Dominant Congenital Deafness and Progressive Optic Nerve Atrophy: Occurrence in Four Generations of a Family

Bruce W. Konigsmarkt, David L. Knox, Irene E. Hussels, Howard Moses

Research output: Contribution to journalArticlepeer-review

24 Scopus citations

Abstract

Six persons in four generations had congenital severe deafness and progressive mid-life visual failure. The 53-year-old proposita and her 9-year-old son had severe neural hearing loss and optic nerve atrophy; the latter was more severe in the mother. Her visual acuity was 20/80 in each eye, while her son's visual acuity was normal. No other cause for the hearing or visual loss could be found except heredity. The proposita's father was congenitally deaf, and at the age of 68, he had progressive visual loss, with optic atrophy. Family history showed that the proposita's two paternal aunts and paternal grandmother had this same syndrome. The syndrome, transmitted by dominant mode; is unique and distinct from other familial syndromes of visual and hearing loss, including those described by Usher, Refsum, Alström, Cockayne, Norrie, Small, Sylvester, Rosenberg and Chutorian, and Tunbridge and Paley.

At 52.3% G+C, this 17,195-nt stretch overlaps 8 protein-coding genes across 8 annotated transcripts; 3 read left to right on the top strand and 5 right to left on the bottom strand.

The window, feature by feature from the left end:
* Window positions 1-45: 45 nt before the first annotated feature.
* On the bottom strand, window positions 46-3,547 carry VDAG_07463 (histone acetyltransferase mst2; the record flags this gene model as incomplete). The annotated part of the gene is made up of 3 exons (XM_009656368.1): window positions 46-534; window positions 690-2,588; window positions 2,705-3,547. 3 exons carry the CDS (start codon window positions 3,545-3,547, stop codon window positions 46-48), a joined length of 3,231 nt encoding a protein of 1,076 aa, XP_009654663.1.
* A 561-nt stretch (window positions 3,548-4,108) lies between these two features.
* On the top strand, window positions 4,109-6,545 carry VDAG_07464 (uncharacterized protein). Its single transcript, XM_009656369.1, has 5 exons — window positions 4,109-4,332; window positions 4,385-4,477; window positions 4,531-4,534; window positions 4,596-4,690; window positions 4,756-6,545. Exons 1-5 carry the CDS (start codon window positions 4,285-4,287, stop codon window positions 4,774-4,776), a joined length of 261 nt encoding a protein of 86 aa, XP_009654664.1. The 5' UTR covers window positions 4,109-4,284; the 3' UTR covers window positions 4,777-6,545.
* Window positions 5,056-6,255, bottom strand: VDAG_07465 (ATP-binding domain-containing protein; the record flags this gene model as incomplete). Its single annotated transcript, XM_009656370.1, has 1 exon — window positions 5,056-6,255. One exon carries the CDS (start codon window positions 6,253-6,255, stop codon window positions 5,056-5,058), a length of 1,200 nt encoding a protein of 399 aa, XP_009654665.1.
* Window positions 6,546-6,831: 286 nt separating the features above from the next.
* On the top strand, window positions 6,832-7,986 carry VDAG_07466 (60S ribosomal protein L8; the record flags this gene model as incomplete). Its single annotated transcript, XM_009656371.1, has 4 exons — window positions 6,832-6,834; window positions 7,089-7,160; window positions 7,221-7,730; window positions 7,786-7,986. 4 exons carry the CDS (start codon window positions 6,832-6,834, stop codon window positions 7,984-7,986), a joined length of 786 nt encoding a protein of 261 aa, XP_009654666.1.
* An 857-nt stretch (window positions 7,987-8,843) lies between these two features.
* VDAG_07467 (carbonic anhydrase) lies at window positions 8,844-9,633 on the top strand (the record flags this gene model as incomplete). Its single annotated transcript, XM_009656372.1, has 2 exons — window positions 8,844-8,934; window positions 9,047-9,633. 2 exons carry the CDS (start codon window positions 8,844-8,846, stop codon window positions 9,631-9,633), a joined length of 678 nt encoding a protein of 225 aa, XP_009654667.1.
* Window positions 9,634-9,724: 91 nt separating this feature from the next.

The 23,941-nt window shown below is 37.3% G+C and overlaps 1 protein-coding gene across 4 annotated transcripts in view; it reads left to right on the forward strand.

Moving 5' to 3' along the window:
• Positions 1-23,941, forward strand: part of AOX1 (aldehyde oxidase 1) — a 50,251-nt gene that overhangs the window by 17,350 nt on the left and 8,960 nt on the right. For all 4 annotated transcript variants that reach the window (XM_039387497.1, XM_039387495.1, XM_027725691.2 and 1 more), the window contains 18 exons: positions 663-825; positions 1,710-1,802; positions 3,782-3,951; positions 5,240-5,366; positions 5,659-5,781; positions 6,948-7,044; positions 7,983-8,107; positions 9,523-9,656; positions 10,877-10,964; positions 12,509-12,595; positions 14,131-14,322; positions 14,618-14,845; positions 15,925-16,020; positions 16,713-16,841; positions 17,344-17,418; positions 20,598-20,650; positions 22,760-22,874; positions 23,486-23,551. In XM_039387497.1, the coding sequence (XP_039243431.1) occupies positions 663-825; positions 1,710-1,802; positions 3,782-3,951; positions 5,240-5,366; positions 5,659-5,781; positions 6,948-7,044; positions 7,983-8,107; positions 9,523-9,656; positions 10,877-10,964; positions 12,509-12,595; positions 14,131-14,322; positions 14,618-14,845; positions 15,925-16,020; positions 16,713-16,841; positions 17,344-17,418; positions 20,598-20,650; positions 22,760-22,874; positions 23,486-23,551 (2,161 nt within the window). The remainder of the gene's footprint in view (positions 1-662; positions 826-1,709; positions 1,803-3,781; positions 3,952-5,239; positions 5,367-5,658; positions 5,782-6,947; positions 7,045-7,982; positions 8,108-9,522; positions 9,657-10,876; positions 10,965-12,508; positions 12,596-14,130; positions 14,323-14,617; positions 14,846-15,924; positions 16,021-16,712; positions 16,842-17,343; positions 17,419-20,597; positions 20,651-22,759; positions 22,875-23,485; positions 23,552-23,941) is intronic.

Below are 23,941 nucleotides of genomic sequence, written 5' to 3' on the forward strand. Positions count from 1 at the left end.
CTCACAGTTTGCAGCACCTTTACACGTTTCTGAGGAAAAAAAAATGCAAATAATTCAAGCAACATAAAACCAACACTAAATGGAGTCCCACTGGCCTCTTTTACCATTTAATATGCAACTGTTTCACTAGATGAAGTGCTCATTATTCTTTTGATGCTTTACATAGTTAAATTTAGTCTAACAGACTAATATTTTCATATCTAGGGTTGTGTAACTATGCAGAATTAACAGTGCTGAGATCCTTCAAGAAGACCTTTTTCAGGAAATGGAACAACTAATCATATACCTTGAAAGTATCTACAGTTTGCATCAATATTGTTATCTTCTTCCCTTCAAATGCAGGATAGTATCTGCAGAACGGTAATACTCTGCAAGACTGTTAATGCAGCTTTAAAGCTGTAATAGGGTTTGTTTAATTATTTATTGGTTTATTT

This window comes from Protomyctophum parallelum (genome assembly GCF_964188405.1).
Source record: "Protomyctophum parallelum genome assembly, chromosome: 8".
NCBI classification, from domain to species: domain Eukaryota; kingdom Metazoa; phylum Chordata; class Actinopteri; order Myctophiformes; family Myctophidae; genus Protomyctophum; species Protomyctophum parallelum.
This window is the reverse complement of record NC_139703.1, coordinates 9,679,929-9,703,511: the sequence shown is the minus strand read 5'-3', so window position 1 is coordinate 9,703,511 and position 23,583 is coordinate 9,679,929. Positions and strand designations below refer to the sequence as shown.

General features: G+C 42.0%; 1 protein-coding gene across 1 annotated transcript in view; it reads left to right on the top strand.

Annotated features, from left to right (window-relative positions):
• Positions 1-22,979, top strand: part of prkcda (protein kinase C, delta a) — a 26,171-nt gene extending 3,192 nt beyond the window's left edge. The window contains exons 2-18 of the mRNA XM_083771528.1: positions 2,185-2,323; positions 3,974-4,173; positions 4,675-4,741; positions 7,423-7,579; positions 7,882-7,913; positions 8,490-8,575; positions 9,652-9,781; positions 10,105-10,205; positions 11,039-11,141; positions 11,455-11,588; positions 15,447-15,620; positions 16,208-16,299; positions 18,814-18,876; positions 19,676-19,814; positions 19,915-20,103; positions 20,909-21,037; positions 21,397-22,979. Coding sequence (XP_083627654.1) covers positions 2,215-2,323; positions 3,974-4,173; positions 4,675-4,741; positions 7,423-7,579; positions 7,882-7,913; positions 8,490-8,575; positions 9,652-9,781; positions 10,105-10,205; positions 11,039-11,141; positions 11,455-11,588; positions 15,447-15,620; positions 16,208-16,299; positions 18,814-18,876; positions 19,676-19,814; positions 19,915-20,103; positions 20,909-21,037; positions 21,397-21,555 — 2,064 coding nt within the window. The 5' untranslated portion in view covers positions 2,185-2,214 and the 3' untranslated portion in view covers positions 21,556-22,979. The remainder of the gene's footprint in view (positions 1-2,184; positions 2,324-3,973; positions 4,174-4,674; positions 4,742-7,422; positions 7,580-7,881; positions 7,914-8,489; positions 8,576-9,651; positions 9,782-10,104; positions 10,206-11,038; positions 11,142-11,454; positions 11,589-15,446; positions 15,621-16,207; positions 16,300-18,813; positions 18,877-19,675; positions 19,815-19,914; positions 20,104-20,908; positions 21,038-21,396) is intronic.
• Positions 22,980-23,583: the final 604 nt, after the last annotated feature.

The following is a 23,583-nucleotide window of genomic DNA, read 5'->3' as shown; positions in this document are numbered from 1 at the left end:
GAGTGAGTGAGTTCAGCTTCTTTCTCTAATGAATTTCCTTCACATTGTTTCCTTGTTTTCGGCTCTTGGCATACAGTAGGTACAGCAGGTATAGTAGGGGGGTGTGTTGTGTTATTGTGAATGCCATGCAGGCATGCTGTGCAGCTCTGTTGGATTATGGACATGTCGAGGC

Original languageEnglish (US)
Pages (from-to)99-103
Number of pages5
JournalArchives of ophthalmology
Volume91
Issue number2
DOIs
StatePublished - Feb 1974

ASJC Scopus subject areas

  • Ophthalmology

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